Apparently, there isn’t an incentive that would urge manufacturers to adopt a minimum security operating standard. Perhaps, selling total platforms or various designs for different IoT devices could generate more of a revenue for chip-makers, while reinventing standards and security levels.

Think about it!

If you think about an IoT resistant software that is specialized, what exactly comes to your mind? Have you given much thought to what would happen if all who use the network would share in the cost of this software that could be extremely pricey? On the other hand, what does happen when users can not afford this software? These people will likely want and use the lesser priced device.

Somehow, my friends, authorities will have to put to the test their persuasive powers and force makers to stop producing harmful, substandard products. It is, after all, the last thing we should have to worry about as if life is not challenging enough. I mean, it’s only the logical thing to do. More resources for security mean fewer security breaches. What’s in the future for IoT? Who knows but as long as the internet of troubles has a cyber home, it’s future is certainly unstable.

5 Top Priorities for Building Enterprise Mobility

The widespread popularity of smartphones among business users, remote access and the development of super fast connection networks such as 4G LTE and Wi­Fi has fast tracked the need for policy for enterprise mobility solutions.

CIO’s and technology executives are continually faced with the need to meet the commercial demands of their organizations as well as balance the requirement for robust and secure environments in which their users can operate effectively, but the pace of change being experienced within the world of ‘mobility’ is fast becoming an issue when it comes to the latter.

At a recent meeting between senior IT leaders across both the public and private sectors, the general feeling was that effective enterprise mobility solutions could be defined as ‘how you get IT done’ and that mobility needs to ‘support the mission and be infused in the way agencies do business’ but, in terms of securing this agile and organic network, that all devices should be considered a hostile threat.

Organized by FedScoop, the group brainstormed their ideas for an effective strategy for how policy needs to be developed and incorporated and listed five points that should be considered to construct and manage a better, safer and more agile mobile IT environment.

1. Constant demand vs constant delivery

There is no denying that mobile devices have changed the way that we live our lives both socially and in business. The demand to access data is a permanent feature of their growth in popularity and is central to their success. As a result, more needs to be done to deliver ‘service without boundaries’.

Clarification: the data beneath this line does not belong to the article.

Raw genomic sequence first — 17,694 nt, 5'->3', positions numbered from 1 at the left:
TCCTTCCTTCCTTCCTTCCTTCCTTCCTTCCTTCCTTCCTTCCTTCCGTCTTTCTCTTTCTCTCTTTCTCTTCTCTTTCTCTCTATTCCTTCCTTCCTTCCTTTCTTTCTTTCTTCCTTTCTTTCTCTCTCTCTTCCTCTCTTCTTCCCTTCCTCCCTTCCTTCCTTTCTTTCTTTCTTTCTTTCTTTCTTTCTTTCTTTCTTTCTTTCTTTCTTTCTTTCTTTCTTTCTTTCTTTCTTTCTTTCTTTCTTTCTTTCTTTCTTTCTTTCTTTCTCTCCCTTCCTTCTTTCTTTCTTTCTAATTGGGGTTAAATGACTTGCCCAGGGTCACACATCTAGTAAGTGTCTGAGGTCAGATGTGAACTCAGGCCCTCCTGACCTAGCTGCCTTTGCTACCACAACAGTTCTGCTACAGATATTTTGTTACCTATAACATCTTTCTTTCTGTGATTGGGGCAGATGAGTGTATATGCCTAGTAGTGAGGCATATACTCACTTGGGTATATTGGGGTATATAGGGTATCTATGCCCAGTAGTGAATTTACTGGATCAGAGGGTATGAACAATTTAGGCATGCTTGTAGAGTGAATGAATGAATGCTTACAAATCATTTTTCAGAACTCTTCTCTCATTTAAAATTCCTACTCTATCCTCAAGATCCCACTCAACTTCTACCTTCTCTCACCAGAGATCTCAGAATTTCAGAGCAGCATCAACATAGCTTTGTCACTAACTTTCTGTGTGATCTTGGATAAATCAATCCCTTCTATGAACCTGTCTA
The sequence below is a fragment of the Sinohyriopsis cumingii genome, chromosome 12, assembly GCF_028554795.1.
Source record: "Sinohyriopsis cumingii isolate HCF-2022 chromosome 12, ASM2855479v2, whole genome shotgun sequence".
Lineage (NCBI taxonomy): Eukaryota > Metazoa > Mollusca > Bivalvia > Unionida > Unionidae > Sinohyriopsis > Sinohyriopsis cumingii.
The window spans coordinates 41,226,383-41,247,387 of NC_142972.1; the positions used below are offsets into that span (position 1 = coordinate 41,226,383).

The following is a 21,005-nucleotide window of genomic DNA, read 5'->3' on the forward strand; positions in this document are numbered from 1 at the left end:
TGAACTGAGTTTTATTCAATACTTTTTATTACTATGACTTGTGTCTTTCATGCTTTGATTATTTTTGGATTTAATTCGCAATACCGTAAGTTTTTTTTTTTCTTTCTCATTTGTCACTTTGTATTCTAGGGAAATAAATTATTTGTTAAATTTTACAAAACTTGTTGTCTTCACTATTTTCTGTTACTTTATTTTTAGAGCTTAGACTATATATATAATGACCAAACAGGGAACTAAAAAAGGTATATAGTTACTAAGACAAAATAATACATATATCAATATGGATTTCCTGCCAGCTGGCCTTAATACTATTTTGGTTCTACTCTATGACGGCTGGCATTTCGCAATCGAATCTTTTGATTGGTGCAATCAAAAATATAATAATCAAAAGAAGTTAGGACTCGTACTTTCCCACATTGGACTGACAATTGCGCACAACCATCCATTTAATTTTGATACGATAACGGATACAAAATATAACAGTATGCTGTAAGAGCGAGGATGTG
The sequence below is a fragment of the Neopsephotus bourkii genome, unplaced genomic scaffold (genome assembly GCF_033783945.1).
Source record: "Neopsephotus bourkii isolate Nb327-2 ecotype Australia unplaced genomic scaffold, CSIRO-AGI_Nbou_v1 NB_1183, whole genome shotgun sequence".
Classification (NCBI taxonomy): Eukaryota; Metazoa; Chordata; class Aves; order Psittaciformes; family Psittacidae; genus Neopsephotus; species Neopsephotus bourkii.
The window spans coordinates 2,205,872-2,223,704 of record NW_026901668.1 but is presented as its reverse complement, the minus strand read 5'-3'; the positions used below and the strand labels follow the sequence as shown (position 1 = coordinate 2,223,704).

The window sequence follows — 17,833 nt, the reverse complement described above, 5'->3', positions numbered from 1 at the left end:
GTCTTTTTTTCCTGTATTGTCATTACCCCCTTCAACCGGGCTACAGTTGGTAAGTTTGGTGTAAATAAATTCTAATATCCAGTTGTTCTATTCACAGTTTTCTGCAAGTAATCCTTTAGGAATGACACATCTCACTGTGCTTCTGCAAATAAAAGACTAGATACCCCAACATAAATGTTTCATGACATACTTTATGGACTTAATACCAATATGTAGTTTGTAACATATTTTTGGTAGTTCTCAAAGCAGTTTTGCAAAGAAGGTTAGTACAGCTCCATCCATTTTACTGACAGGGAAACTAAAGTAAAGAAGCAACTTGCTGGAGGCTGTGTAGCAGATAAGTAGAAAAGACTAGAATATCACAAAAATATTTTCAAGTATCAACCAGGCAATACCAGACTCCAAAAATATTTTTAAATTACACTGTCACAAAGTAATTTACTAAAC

However, it was also accepted that plans need to be developed to extend the capability and functionality of those not able to access WiFi and Wireless networks to benefit from the functionality afforded to other personnel. The potential of enterprise mobility solutions to extend beyond their current status as simple call, email and agenda­ syncing is vast and more needs to be done to extend its capabilities.

2. Data is King, give it an Outrider

The cybersecurity industry has long been treating static environments as strongholds and defends them as such. The need to move the mindset to reflect the fact that it is the data exchange and traffic, which needs to be policed, is now more important than ever. If the data is in motion then so too must be the defenses. The consensus of the focus group was that IT departments need to take a holistic view of their networks and the flow of data within it and to assume that, as all devices pose a threat, that protecting the traffic from end to end was the most important way of mitigating risk.

Monitoring, planning and investing in secure coding as well as creating responsive and adaptive infrastructure are all key factors in securing mobile networks.

3. Adopt cohesive procurement strategies

Business users are consumers, and, therefore, expect a great deal of choice in their selection of mobile computing. As a result, organizations have adopted a policy of choose/bring your own device without considering the wider impact on security as well as reliability, functionality and adaptability. The group concluded that maintaining a coherent but flexible procurement strategy for mobile technology would go a long way to assisting IT departments in maintaining a more secure and adaptive working environment.

The feelings of the group were that traditional models for procurement took too long and, as a result, excluded new to market technologies as well as locking in policy, which denied the business the opportunity to remain agile, responsive and flexible.

4. Start with good housekeeping

In order to move forward with a cohesive strategy and policy for secure enterprise mobility solutions it is necessary to start with the front line defense- the user. They are the important stakeholder in security policy and need to be educated and empowered with the right information and tools to help defend the mobile network.